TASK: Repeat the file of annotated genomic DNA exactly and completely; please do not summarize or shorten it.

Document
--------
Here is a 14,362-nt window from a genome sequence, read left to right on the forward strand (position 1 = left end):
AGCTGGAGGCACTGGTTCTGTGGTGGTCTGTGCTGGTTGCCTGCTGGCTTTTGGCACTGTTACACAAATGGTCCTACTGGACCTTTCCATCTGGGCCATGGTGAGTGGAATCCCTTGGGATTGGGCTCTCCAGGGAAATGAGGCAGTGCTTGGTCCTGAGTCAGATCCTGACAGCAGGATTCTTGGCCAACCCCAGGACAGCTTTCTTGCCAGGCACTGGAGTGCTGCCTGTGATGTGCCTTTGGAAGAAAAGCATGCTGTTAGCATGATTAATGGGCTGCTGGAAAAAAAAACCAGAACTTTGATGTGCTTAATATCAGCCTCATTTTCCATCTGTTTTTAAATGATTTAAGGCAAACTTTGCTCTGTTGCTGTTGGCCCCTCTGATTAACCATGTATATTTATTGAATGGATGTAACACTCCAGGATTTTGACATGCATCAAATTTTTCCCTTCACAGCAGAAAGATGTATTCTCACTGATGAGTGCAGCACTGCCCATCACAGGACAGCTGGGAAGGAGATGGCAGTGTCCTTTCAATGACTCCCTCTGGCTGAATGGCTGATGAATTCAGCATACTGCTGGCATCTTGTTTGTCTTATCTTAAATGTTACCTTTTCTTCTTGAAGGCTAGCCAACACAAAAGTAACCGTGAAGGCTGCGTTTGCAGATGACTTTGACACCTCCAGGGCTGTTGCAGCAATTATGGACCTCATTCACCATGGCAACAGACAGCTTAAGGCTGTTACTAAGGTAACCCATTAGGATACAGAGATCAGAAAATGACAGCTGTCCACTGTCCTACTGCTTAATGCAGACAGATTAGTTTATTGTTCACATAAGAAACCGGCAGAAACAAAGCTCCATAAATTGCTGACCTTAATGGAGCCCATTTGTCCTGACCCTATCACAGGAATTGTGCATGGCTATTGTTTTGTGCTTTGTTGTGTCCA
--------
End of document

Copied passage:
Here is a 14,362-nt window from a genome sequence, read left to right on the forward strand (position 1 = left end):
AGCTGGAGGCACTGGTTCTGTGGTGGTCTGTGCTGGTTGCCTGCTGGCTTTTGGCACTGTTACACAAATGGTCCTACTGGACCTTTCCATCTGGGCCATGGTGAGTGGAATCCCTTGGGATTGGGCTCTCCAGGGAAATGAGGCAGTGCTTGGTCCTGAGTCAGATCCTGACAGCAGGATTCTTGGCCAACCCCAGGACAGCTTTCTTGCCAGGCACTGGAGTGCTGCCTGTGATGTGCCTTTGGAAGAAAAGCATGCTGTTAGCATGATTAATGGGCTGCTGGAAAAAAAAACCAGAACTTTGATGTGCTTAATATCAGCCTCATTTTCCATCTGTTTTTAAATGATTTAAGGCAAACTTTGCTCTGTTGCTGTTGGCCCCTCTGATTAACCATGTATATTTATTGAATGGATGTAACACTCCAGGATTTTGACATGCATCAAATTTTTCCCTTCACAGCAGAAAGATGTATTCTCACTGATGAGTGCAGCACTGCCCATCACAGGACAGCTGGGAAGGAGATGGCAGTGTCCTTTCAATGACTCCCTCTGGCTGAATGGCTGATGAATTCAGCATACTGCTGGCATCTTGTTTGTCTTATCTTAAATGTTACCTTTTCTTCTTGAAGGCTAGCCAACACAAAAGTAACCGTGAAGGCTGCGTTTGCAGATGACTTTGACACCTCCAGGGCTGTTGCAGCAATTATGGACCTCATTCACCATGGCAACAGACAGCTTAAGGCTGTTACTAAGGTAACCCATTAGGATACAGAGATCAGAAAATGACAGCTGTCCACTGTCCTACTGCTTAATGCAGACAGATTAGTTTATTGTTCACATAAGAAACCGGCAGAAACAAAGCTCCATAAATTGCTGACCTTAATGGAGCCCATTTGTCCTGACCCTATCACAGGAATTGTGCATGGCTATTGTTTTGTGCTTTGTTGTGTCCA